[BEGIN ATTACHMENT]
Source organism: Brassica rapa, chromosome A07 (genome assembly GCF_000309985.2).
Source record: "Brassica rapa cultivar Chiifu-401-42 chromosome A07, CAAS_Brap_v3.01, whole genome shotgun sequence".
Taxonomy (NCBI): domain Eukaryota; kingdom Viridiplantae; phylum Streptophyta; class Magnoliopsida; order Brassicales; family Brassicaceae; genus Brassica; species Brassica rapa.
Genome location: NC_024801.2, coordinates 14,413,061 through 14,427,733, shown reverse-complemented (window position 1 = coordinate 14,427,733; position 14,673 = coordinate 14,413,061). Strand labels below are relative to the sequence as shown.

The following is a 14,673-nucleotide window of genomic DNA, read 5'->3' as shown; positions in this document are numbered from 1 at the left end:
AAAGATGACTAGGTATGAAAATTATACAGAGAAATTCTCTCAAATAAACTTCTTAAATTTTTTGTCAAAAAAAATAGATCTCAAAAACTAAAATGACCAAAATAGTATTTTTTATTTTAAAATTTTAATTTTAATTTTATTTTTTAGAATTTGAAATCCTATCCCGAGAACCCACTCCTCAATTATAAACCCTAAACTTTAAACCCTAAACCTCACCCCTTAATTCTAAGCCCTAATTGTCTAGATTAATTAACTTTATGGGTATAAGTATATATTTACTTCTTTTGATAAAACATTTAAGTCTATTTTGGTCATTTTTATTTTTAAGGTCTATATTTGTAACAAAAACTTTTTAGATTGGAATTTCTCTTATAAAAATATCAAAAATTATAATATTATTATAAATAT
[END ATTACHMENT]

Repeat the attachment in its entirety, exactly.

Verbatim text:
Source organism: Brassica rapa, chromosome A07 (genome assembly GCF_000309985.2).
Source record: "Brassica rapa cultivar Chiifu-401-42 chromosome A07, CAAS_Brap_v3.01, whole genome shotgun sequence".
Taxonomy (NCBI): domain Eukaryota; kingdom Viridiplantae; phylum Streptophyta; class Magnoliopsida; order Brassicales; family Brassicaceae; genus Brassica; species Brassica rapa.
Genome location: NC_024801.2, coordinates 14,413,061 through 14,427,733, shown reverse-complemented (window position 1 = coordinate 14,427,733; position 14,673 = coordinate 14,413,061). Strand labels below are relative to the sequence as shown.

The following is a 14,673-nucleotide window of genomic DNA, read 5'->3' as shown; positions in this document are numbered from 1 at the left end:
AAAGATGACTAGGTATGAAAATTATACAGAGAAATTCTCTCAAATAAACTTCTTAAATTTTTTGTCAAAAAAAATAGATCTCAAAAACTAAAATGACCAAAATAGTATTTTTTATTTTAAAATTTTAATTTTAATTTTATTTTTTAGAATTTGAAATCCTATCCCGAGAACCCACTCCTCAATTATAAACCCTAAACTTTAAACCCTAAACCTCACCCCTTAATTCTAAGCCCTAATTGTCTAGATTAATTAACTTTATGGGTATAAGTATATATTTACTTCTTTTGATAAAACATTTAAGTCTATTTTGGTCATTTTTATTTTTAAGGTCTATATTTGTAACAAAAACTTTTTAGATTGGAATTTCTCTTATAAAAATATCAAAAATTATAATATTATTATAAATAT